Fall arts picks: Architecture


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This fall the architecture world will whipsaw between past and present, looking back at postwar Southern California (thanks to Pacific Standard Time) and the postmodern movement even as a batch of new museums get ready to open.

It is a group of seasonal offerings that reflect the state of the profession, to be sure. Credit remains tight for commercial and civic projects, for the most part, which means that there is plenty of time for retrospective analysis — and that completed buildings continue to get outsize attention.


So do proposed ones with any sort of momentum: Farmers Field, the planned football stadium in downtown Los Angeles, is a case in point.

Sympathetic Seeing: Esther McCoy and the Heart of American Modernist Architecture and Design, Sept. 28-Jan. 8, 2012
As part of Pacific Standard Time, the MAK Center in West Hollywood mounts an overdue tribute to McCoy, the architecture critic and historian who helped define California modernism for a broad audience.
MAK Center at the Schindler House, 835 N. Kings Road, West Hollywood.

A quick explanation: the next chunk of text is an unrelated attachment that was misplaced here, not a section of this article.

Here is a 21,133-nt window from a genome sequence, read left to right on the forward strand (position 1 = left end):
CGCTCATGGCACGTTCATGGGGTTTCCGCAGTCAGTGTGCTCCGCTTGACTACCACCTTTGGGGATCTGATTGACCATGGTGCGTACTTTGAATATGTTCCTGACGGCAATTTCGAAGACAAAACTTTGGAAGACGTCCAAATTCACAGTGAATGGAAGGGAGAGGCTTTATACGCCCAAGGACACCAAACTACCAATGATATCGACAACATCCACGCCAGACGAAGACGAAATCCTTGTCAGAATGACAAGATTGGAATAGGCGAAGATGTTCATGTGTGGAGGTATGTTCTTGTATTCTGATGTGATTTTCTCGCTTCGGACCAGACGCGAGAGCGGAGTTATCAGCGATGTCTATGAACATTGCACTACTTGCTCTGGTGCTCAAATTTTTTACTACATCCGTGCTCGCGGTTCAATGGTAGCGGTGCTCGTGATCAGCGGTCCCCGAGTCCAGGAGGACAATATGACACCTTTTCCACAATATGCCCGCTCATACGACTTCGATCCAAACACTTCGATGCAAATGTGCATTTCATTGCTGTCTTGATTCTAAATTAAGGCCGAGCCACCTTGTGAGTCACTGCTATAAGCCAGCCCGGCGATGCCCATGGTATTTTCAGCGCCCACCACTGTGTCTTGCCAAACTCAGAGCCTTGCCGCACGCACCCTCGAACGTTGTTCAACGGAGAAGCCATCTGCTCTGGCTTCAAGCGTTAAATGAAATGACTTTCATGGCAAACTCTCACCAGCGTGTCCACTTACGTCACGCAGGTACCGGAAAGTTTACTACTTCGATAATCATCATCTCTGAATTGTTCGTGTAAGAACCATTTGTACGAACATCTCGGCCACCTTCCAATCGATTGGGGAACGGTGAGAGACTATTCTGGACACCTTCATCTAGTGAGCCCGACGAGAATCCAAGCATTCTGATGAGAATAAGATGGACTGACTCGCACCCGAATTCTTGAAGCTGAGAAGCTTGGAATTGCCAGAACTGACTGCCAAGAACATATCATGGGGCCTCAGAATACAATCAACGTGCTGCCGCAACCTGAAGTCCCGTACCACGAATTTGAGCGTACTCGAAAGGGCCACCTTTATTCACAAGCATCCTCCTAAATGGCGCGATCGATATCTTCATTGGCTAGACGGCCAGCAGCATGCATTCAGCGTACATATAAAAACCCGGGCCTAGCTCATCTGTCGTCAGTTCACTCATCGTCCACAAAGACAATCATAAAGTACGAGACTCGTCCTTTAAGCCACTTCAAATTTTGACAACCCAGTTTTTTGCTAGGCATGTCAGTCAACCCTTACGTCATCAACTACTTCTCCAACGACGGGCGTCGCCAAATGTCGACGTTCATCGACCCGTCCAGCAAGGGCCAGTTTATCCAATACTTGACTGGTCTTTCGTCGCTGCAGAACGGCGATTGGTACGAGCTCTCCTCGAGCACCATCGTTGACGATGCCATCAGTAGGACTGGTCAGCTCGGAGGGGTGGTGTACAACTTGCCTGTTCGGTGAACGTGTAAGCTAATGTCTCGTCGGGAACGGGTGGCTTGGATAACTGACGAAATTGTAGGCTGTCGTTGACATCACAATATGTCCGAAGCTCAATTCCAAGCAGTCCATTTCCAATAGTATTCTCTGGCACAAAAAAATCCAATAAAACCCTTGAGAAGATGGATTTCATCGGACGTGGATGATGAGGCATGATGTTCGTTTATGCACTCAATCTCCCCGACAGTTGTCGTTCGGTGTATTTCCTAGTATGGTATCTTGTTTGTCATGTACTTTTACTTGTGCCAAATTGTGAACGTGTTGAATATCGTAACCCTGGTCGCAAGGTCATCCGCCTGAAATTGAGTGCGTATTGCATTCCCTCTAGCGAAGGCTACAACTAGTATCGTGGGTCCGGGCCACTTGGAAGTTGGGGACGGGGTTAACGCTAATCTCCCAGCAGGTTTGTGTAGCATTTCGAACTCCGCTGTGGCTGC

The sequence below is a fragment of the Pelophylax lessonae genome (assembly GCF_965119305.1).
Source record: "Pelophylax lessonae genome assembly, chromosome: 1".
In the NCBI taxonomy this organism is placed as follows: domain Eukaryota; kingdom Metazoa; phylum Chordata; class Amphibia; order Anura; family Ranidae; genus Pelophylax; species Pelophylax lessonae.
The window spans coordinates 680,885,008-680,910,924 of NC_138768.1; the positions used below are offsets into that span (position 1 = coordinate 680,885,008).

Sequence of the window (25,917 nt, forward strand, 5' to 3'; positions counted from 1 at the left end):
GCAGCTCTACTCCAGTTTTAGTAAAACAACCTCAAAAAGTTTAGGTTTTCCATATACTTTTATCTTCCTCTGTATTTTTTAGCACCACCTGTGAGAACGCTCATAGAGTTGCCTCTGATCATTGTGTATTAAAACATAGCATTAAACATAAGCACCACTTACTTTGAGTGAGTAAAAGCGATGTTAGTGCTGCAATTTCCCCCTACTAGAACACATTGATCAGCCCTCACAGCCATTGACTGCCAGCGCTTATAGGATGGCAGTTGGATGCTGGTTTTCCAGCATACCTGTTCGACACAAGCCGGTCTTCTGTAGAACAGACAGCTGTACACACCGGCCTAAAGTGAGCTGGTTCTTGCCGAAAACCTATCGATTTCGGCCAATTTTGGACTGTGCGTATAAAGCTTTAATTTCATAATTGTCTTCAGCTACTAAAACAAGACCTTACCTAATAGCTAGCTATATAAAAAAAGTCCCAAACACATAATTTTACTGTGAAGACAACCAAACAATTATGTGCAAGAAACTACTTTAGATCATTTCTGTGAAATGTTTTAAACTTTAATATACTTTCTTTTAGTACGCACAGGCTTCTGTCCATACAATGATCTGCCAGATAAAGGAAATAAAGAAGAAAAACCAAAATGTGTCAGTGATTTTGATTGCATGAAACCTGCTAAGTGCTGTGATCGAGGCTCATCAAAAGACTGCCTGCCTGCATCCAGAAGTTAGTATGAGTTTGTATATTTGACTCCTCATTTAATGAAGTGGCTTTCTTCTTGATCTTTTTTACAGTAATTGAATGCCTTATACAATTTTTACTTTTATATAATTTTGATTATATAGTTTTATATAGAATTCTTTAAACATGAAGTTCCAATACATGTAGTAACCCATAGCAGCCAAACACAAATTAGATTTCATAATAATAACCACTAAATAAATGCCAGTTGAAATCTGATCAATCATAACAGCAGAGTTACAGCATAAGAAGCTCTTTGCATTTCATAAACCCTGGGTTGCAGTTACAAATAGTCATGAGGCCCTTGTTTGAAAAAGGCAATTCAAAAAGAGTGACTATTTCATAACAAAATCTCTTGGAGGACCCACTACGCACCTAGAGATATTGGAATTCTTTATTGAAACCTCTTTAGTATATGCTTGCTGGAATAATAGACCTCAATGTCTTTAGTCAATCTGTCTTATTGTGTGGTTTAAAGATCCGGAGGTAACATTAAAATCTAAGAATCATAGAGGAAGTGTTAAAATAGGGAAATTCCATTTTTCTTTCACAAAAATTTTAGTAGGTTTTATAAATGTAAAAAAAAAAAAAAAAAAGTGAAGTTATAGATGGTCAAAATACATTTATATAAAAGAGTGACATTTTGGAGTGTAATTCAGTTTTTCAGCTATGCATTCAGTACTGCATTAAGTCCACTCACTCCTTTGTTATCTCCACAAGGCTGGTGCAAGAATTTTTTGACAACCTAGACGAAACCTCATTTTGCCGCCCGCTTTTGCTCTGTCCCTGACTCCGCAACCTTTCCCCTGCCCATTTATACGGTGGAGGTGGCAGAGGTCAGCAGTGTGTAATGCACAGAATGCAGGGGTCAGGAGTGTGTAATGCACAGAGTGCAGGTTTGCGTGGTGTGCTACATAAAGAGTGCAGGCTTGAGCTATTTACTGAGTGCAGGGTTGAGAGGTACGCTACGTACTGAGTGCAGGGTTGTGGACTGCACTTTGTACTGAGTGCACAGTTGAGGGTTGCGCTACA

West Hollywood Public Library, Oct. 1
The Los Angeles architects MDA Johnson Favaro open their most prominent project to date, an ambitious new library in the shadow of Cesar Pelli’s Pacific Design Center. Featuring large-scale public art by Shepard Fairey and others. 625 N. San Vicente Blvd., West Hollywood.

OMA/Progress, Oct. 6–Feb. 19, 2012
A major exhibition in London charts the career and influence of the Office for Metropolitan Architecture, the firm co-founded by Rem Koolhaas in 1975. The show is curated by Rotor, a talented young Belgian design collective. Barbican Art Gallery, London.

Imperfect Health, Oct. 25–April 1, 2012
Canada’s leading museum of architecture and design examines the links between urban design and public health, searching for ways that architects can help tackle obesity, asthma and other ailments.
Canadian Centre for Architecture, Montreal.

Crystal Bridges Museum of American Art, Nov. 11
Alice Walton, an heir to the Wal-Mart fortune, opens a major showcase for her collection of American art in the company’s hometown of Bentonville, Ark. The 201,000-square-foot museum, by the suddenly quite prolific Boston architect Moshe Safdie, is made up of a series of wings spanning a ravine and grouped around a pair of ponds.


Reconsidering Postmodernism, Nov. 11-12
Heavy hitters of the po-mo movement — including Michael Graves, Leon Krier and Robert A.M. Stern — gather in New York for a two-day look back.
CUNY Graduate Center, 365 5th Ave., New York. (212) 730-9646, Ext. 104.


More fall arts picks from Times critics and writers

--Christopher Hawthorne